When F.D.R. established the Works Progress Administration, the country was very deep into the depression. As part of his “New Deal”, he knew that key was to put America back to work, and 8 million Americans went to work for the WPA. Under the WPA the division of the Federal Arts Project was established. The FAP is mostly remembered for it’s murals, hundreds of which were painted on walls in schools, hospitals, airports, post offices and courthouses. There were also more than 2 million posters produced.
With clean, simple lines, layered in color, black-and-white details and, of course, the sans-serif fonts, the WPA posters were the modern merging of cubism and geometric abstraction.
On August 26, 1938, the National Park Service poster program was launched by Dorr Yeager, assistant chief of the Museum Division of the Western Museum Laboratories in Berkeley, California, using WPA artists. 14 parks subscribed to the offer. It’s unknown just how many of these posters were printed, some runs could have been as small as 50 to 100, and the WPA/FAP stopped production in 1941.
For 35 years, these posters completely disappeared into history, until 1973 when a Grand Teton poster was saved from a trash pile.
It was this poster that piqued the curiosity of seasonal park ranger Doug Leen, (also known as Ranger Doug).
The young park ranger was on clean-up duty, clearing out an old horse stall at Beaver Creek, when he noticed the poster hanging by a nail on a crossbeam. He rescued it, took it home, and the poster hung in Doug’s Seattle home for 20 years before the director of the Grand Teton Natural History Association called, looking for a poster idea to commemorate the renovation and relocation of the Jenny Lake Museum. Leen had the perfect image and faithfully reproduced the poster, printing 600 copies for that event. It was then that he contacted Tom Durant, who managed the print and photograph collection at the National Park Service archives in Harpers Ferry, West Virginia. Durant located 13 black-and-white photographs of National Park posters and gave them to Leen. These negatives and the single Grand Teton poster, then the only one known to survive, were the templates used for Doug’s reconstruction of this set.
Ranger Doug’s Enterprises was born, reproducing original posters and designing new park images in the style of the FAP poster artists..
With the re-publication efforts underway, originals slowly began to emerge back into the public domain. It took another five years for two Mount Rainier posters to surface in a garage near Seattle, rescued in a similar fashion from under a park log cabin. A year later, another Mount Rainier poster turned up in an original frame. When taken apart to clean the glass, it was discovered that three posters were “sandwiched” together—the center one in pristine condition. These original colors were used for a limited edition for Mount Rainier’s Centennial, celebrated in 1999, and the other two were donated back to the National Park Service.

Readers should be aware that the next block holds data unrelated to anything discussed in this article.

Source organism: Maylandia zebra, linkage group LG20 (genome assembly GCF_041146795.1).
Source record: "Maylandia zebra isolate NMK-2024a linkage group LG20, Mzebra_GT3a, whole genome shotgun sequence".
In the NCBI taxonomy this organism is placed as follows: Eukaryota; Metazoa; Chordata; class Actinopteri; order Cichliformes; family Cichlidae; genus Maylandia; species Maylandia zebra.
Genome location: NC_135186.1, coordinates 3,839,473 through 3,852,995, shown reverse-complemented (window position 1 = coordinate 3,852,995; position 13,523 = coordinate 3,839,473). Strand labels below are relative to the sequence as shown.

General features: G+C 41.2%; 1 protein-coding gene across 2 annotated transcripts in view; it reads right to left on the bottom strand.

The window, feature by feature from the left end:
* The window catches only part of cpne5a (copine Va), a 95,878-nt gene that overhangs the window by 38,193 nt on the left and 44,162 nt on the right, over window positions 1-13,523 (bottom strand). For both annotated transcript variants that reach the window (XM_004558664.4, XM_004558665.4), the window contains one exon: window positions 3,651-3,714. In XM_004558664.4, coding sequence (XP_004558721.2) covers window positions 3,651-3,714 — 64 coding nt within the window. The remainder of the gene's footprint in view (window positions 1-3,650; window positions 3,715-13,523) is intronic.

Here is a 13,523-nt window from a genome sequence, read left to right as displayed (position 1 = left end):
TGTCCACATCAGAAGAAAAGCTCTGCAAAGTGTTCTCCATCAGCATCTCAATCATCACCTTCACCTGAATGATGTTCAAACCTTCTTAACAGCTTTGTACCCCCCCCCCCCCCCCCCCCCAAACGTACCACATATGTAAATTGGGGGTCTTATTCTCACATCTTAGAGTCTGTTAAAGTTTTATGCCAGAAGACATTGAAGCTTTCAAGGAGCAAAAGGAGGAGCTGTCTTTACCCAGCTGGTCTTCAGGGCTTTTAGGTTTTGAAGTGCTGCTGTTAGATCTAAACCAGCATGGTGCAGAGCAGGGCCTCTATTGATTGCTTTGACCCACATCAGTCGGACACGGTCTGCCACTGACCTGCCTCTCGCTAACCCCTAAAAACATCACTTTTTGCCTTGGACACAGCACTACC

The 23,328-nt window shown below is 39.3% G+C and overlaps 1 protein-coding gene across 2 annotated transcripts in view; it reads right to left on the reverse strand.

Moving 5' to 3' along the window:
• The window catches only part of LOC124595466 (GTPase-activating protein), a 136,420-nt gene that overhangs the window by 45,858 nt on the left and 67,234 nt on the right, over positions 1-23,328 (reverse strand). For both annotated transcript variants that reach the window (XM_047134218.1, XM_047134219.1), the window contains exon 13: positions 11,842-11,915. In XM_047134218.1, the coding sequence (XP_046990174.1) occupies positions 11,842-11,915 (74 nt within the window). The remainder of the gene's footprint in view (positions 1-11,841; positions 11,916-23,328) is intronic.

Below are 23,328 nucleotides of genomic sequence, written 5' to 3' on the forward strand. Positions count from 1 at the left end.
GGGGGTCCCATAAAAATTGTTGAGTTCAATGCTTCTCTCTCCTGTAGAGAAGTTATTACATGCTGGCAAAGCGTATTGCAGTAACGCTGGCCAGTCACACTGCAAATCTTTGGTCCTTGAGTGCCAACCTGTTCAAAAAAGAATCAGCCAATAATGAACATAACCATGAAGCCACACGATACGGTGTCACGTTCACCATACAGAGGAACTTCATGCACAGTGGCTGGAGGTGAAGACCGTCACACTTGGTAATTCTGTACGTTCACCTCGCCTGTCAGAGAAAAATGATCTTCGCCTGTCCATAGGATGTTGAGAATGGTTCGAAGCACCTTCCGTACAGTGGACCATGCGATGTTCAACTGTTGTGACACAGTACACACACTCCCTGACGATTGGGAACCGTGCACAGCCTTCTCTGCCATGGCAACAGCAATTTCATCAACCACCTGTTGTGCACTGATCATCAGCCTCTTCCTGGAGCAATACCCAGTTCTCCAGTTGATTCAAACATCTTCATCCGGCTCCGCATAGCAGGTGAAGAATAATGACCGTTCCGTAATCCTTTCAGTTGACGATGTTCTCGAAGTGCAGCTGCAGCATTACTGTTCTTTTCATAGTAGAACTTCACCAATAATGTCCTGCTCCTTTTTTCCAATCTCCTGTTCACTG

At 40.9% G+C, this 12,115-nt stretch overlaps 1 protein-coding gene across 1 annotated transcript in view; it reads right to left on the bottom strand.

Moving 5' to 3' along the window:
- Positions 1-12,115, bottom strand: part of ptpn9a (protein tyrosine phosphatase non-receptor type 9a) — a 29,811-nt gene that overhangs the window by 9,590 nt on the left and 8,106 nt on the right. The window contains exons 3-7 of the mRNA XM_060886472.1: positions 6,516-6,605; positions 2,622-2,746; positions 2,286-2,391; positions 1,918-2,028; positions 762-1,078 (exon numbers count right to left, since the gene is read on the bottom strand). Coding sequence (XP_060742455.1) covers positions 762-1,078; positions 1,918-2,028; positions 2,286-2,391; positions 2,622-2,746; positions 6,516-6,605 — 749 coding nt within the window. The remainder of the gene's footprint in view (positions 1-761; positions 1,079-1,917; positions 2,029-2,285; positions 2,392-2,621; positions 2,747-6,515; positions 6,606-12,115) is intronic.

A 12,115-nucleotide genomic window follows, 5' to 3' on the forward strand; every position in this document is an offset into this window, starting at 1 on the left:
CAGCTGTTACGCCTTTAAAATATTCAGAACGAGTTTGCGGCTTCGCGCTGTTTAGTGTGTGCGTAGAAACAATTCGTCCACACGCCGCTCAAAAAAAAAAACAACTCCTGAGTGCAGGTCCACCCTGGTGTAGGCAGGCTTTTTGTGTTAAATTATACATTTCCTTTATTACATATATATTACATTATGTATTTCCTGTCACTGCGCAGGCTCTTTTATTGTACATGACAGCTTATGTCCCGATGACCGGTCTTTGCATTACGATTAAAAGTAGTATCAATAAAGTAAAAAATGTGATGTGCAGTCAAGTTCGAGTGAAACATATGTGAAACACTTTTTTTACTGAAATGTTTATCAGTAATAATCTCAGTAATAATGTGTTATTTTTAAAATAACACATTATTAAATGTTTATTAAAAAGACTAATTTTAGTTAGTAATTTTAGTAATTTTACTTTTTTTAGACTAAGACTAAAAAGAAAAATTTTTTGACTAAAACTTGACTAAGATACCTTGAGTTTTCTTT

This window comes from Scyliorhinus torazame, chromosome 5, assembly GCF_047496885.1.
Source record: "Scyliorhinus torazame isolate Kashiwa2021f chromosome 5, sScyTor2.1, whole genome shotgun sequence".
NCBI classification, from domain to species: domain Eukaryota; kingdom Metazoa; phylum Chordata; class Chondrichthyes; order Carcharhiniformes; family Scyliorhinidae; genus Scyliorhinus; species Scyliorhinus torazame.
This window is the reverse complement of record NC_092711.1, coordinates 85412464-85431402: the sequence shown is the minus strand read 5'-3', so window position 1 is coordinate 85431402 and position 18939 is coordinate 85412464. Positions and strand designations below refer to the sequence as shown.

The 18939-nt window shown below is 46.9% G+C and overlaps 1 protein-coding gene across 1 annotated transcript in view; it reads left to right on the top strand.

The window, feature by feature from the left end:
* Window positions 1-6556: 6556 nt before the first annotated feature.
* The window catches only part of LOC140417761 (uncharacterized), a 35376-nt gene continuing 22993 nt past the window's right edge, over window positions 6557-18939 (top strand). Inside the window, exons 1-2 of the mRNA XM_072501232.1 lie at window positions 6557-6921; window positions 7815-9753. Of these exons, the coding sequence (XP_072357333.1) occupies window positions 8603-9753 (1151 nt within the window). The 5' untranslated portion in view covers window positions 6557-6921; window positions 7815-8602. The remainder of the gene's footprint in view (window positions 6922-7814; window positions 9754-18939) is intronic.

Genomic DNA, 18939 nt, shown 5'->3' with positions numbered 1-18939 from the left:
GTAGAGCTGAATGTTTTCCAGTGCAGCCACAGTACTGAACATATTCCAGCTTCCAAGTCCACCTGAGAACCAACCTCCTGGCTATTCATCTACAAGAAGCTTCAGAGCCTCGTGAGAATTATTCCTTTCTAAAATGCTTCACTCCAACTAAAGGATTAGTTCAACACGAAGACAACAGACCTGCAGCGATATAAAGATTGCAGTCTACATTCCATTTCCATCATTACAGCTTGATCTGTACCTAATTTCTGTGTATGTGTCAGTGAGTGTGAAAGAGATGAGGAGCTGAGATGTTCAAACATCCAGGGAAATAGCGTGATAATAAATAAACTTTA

National Parks started searching their archive’s flat files with Grand Canyon and Petrified Forest both finding originals stashed away.
The Petrified Forest National Monument poster boasted a full nine colors!
In 2003 Bandelier National Monument discovered 13 posters in a file drawer—some cut up and used as cardboard file dividers! In 2004 a Los Angeles art collector stumbled upon the largest single find: nine original park posters in a print shop. The nine posters were sold through the Swann Gallery in New York for $38,500. Just a few years ago, a third Grand Teton poster surfaced as cardboard in a plant press in White Sands, New Mexico. Today, only 36 originals have been found and only one copy is known to exist for Yosemite, Zion, Lassen, Glacier, Fort Marion, and Petrified Forest. The three posters that remain unaccounted for are Wind Cave, Great Smoky Mountains, and Yellowstone Falls.
According to Doug, the original park posters were printed in very limited quantities, perhaps as few as 50, and were not for sale, but created to entice people to visit the parks. “As a result, most posters did not survive,” Doug said.
He’s documented only 36 survivors to date.
With the popularity of the original park posters creating a demand, many other parks today have commissioned Doug to make contemporary images “in the style of” the WPA posters. He uses the same silk screening process that the original FAP artists used. He even mixes the colors himself.
This truly American poster style continues to inspire artists working today.
Check the Ranger Doug website for even more history, and of course, to purchase your own copies of these beautiful prints.
Oh yeah, and Doug wants me to remind you that a percentage of all sales goes directly back to our national parks.